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Gastronomy and Wine Portal


The subtle alchemy of barrel-aging

25.05.2021, HoReCa Author: Lotte Peplow

Lotte Peplow, the Brewers Association’s American Craft Beer Ambassador for Europe, takes a deep dive into barrel-aging in the American craft brewing world.

The practice of fermenting beer in wooden vessels has been around for hundreds of years but it wasn’t until the 1990s that American craft brewers started experimenting with aging beer in used spirits barrels.  Today, barrel-aged beer styles produced by American craft brewers regularly win top honours at prestigious international beer competitions and is yet another example of American craft brewing’s relentless innovation. Worth seeking out for their incredible complexity, depth of flavour and subtle nuances of character, barrel-aged beers lend themselves perfectly to the cold winter months.

Barrel Aging Life-

A variety of beer styles are suitable for barrel aging in wood but sour beers and beers with high alcoholic strength are the most common. Barrels for sour or ‘wild’ beer may be used several times over while barrels that formerly held spirits such as bourbon, tequila or gin are rarely used beyond their first or second fill.

Many American craft brewers consider barrels to be the fifth ingredient of beer and not simply a storage vessel.   They source barrels with as much care and attention as selecting their annual hop varieties. Each barrel is unique which means experimentation and flexibility is an essential part of the barrel-aging process.


Most distilleries or vintners will sell used barrels but brewers will go to great lengths to secure the barrels they have in mind for a particular project. The Bruery, a craft brewery in Orange County, California, buys barrels by the truckload and selects the exact barrels for each project depending on the sensory analysis of the barrel.  Brewers from Great Divide Brewing Co in Denver, Colorado have been known to travel overseas (to Ireland) to hand-pick barrels for their partner programme with Jameson whisky while Eric Ponce, Barrel Program Manager at Firestone Walker Brewing Co in Paso Robles, California has been sourcing different types of spirit barrel from around the world for many years. “Every barrel needs to meet our requirements as in – the distillery we chose, how long the spirit was matured in barrel, barrels should not be rinsed after emptying etc,” he says.

Oak is full of flavoursome, aromatic compounds that can add another level of depth and complexity to a beer, making it the preferred wood for barrel-aging for many brewers. Jeremy Grinkey, Director of Production, at The Bruery explains: “Oak is easy to work with compared to palm and other woods.  It’s fairly common across Europe and has very tight grains lending to its liquid holding properties. Having said that, we’ve used Cherry and Acacia barrels too for fun.”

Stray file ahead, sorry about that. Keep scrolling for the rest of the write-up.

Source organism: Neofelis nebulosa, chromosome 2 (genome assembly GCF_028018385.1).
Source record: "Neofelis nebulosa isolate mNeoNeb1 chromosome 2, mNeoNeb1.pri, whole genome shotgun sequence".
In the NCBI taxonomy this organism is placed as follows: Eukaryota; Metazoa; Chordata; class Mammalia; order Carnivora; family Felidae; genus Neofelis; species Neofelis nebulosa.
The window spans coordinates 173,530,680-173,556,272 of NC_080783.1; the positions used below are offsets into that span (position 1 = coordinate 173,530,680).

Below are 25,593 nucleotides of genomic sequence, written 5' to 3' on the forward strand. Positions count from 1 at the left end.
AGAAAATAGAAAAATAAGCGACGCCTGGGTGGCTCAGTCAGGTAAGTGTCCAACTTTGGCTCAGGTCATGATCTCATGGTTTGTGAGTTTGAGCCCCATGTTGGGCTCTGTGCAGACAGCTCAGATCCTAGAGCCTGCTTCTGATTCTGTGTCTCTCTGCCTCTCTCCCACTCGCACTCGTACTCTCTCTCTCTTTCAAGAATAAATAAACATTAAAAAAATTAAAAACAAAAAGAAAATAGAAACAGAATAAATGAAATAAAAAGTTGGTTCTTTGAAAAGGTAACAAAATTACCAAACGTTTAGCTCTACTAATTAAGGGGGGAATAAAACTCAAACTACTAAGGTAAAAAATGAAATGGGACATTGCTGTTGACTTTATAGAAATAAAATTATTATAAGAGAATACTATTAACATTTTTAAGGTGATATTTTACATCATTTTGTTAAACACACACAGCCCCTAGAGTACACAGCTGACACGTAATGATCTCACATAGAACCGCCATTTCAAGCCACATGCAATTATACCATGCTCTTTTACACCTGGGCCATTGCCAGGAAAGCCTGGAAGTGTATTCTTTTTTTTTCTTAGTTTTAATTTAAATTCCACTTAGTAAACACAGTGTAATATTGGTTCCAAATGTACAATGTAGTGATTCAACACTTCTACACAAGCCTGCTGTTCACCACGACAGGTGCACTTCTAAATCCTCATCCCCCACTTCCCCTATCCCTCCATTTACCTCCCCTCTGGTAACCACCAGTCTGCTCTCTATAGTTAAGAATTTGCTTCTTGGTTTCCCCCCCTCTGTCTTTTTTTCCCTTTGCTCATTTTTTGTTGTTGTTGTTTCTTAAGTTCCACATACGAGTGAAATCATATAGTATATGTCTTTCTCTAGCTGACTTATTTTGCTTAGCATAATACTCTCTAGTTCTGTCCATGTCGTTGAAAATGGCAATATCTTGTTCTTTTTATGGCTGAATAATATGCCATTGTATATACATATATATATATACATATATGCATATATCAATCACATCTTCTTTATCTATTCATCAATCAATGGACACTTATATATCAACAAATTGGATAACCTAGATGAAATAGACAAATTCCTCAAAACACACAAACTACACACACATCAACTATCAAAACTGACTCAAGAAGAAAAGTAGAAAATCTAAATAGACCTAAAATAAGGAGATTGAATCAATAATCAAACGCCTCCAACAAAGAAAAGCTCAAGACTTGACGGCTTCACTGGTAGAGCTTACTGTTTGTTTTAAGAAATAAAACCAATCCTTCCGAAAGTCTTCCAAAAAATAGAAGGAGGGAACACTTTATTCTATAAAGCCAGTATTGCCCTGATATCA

beer barrel

Equally important to the flavour of the barrel is the art of blending different beer together to create the desired result. A number of base beers may be aging in different barrels, some of which may be fresh barrels to give a high intensity of oak/spirit flavour and others may have been used before to give a lower intensity of flavour and it is the skilful blending of these beers by the brewer that creates the alchemy. Other flavours may be added along the way such as cocoa, coconut or coffee beans to add further levels of complexity. Ponce at Firestone Walker explains: “Blending starts with the flavour of the barrel. If the barrel is not quality and does not impart the flavours and aromas we are expecting that particular barrel will be discarded, but that predicament doesn’t happen often.”

So how much time should a beer spend aging in a barrel?  There is no definitive answer and it depends on when the beer is ready. “It’s all about taste,” says Ponce. “We have a concept of how long depending on the base beer and type of spirit barrel, plus we measure liquid from each barrel to get analytical and micro specs but overall it’s about taste,” he adds. At the Bruery, sours age anywhere from six months to four years and stouts, barley wine etc will age between 1-3 years. Some beers are ‘double barrel-aged’ which means the beer has been moved into a fresh Bourbon barrel after about a year for extra extraction.

Simply leaving a beer in a barrel and hoping for the best is not going to cut it.   Barrel-aging presents a number of challenges as Bryan Slekes, Senior Director of Finance at Great Divide acknowledges: “Time, consistency and efficiency are the key challenges in barrel-aging.  Beer often takes a year in the barrel before we get what we want out of it, every barrel is different and sometimes individual barrels don’t work out.” Grinkey at The Bruery adds: “Planning and understanding the risk factor is huge. It’s hard to know what something will taste like in two years time, just because beer is put in a barrel doesn’t always make it better.”

Barrel-aged American craft beers are available from select retailers throughout Ukraine.

Lotte Peplow

About the author: Lotte Peplow is the American Craft Beer Ambassador for Europe for the Brewers Association and is based in London, UK.  She is a Certified Cicerone®, BDI accredited Beer Sommelier, beer writer, beer communicator, international beer judge, homebrewer and beer lover.

About the Brewers Association

The Brewers Association (BA) is the not-for-profit trade association dedicated to small and independent American brewers, their beers and the community of brewing enthusiasts. The BA represents 5,500-plus U.S. breweries. The BA’s independent craft brewer seal is a widely adopted symbol that differentiates beers by small and independent craft brewers.